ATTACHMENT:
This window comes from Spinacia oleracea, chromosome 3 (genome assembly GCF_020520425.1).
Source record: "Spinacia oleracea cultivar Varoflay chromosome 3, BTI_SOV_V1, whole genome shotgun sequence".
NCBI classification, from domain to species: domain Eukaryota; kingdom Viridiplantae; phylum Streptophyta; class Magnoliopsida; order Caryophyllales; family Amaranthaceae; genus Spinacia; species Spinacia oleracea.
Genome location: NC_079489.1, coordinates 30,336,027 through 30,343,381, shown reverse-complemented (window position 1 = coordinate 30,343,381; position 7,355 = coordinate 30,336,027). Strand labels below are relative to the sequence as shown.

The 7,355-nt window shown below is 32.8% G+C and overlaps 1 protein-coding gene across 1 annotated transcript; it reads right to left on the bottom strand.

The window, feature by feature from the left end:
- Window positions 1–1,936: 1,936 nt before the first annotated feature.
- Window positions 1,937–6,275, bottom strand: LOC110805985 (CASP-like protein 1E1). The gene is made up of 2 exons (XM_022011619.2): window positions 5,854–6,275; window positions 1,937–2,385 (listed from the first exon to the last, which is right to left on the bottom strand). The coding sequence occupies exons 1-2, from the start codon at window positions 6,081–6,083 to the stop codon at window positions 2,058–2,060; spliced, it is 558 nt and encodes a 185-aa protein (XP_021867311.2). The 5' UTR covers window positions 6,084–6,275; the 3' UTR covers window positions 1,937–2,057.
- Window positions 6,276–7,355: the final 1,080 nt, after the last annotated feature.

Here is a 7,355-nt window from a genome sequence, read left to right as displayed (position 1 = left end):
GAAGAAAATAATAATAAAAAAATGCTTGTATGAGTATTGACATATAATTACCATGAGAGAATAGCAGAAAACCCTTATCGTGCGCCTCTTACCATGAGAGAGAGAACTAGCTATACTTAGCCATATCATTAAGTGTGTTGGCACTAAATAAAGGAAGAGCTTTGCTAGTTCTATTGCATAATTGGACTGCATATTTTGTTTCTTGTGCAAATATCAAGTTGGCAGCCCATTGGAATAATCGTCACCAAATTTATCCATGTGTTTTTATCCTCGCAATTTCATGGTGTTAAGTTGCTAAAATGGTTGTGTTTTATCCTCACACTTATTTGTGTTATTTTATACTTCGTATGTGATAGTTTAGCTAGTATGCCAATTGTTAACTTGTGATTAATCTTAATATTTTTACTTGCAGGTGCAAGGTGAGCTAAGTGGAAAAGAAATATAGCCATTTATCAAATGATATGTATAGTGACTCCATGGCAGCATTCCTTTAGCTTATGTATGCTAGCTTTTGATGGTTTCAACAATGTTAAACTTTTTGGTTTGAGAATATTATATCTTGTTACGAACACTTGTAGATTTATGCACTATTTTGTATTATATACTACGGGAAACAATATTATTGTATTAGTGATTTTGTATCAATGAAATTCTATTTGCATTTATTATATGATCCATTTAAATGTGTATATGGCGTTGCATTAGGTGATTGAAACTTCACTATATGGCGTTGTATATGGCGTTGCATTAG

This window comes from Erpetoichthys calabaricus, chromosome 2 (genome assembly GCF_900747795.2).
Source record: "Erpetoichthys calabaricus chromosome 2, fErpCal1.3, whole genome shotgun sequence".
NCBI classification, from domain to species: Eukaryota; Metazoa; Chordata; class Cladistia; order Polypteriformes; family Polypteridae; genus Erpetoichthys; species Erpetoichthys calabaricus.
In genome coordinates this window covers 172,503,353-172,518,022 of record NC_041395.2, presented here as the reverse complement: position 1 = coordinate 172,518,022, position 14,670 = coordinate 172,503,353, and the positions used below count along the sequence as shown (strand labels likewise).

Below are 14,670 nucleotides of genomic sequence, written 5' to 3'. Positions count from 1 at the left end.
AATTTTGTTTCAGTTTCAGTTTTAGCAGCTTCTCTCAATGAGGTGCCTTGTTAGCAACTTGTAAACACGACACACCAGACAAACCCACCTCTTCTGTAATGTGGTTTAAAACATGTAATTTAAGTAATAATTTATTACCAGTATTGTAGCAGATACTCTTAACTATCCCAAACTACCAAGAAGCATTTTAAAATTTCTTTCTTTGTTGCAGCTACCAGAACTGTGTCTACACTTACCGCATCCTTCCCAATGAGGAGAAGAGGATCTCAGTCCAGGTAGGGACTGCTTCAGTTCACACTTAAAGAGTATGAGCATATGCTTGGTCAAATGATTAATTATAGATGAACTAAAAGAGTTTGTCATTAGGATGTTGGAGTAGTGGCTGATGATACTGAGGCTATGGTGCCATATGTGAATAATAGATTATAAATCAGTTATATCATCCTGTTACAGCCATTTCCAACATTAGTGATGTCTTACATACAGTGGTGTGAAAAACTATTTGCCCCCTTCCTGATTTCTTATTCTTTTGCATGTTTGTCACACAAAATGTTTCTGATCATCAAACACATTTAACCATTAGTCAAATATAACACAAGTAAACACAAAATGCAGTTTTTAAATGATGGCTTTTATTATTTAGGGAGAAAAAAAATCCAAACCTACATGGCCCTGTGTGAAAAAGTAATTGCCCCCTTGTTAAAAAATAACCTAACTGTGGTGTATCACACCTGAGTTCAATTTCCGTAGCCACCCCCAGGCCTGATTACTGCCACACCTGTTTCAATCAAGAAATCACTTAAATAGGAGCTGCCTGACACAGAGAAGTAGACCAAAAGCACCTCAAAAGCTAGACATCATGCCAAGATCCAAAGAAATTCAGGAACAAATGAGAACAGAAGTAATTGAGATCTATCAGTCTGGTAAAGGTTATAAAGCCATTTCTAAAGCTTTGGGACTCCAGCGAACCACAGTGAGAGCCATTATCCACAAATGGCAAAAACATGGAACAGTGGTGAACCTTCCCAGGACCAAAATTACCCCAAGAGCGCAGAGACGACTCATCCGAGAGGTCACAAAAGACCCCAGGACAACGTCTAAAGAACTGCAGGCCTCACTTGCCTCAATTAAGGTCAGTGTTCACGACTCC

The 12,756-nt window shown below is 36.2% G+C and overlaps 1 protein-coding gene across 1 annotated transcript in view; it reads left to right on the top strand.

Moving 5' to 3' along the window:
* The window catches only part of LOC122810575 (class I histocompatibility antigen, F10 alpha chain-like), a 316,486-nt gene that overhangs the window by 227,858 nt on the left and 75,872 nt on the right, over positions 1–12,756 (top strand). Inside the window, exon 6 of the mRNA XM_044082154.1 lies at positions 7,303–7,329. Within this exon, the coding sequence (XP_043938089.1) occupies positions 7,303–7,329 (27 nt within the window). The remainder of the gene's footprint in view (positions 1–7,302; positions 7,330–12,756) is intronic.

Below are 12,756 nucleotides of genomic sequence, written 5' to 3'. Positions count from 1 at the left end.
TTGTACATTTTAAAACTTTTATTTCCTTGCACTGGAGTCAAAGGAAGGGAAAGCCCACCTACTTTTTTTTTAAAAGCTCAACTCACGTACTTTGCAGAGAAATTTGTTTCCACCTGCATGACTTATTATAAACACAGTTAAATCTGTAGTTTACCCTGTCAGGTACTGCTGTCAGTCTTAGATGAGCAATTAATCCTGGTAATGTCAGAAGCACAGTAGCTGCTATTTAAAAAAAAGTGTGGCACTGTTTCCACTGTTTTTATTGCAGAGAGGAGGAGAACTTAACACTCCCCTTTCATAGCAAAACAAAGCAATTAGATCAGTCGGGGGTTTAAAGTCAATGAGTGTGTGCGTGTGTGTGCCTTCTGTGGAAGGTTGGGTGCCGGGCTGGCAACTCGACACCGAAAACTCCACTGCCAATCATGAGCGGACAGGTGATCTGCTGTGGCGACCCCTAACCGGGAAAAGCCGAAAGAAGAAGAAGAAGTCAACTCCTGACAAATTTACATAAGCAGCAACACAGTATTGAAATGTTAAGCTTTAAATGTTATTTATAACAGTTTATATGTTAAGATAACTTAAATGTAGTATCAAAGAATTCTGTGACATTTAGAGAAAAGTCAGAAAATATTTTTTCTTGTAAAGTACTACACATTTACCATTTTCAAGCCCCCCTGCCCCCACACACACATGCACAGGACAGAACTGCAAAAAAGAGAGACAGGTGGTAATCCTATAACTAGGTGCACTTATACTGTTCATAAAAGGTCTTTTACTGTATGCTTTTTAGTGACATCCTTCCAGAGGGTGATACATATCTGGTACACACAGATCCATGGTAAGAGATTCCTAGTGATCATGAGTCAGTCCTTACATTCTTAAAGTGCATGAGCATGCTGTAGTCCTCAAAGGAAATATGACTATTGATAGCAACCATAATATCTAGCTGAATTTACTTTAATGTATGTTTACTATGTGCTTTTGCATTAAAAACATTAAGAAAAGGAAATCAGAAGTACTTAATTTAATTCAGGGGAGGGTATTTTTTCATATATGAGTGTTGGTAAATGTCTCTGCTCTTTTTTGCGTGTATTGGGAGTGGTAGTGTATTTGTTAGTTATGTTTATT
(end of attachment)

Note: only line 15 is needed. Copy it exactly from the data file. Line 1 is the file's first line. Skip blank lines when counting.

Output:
In genome coordinates this window covers 172,503,353-172,518,022 of record NC_041395.2, presented here as the reverse complement: position 1 = coordinate 172,518,022, position 14,670 = coordinate 172,503,353, and the positions used below count along the sequence as shown (strand labels likewise).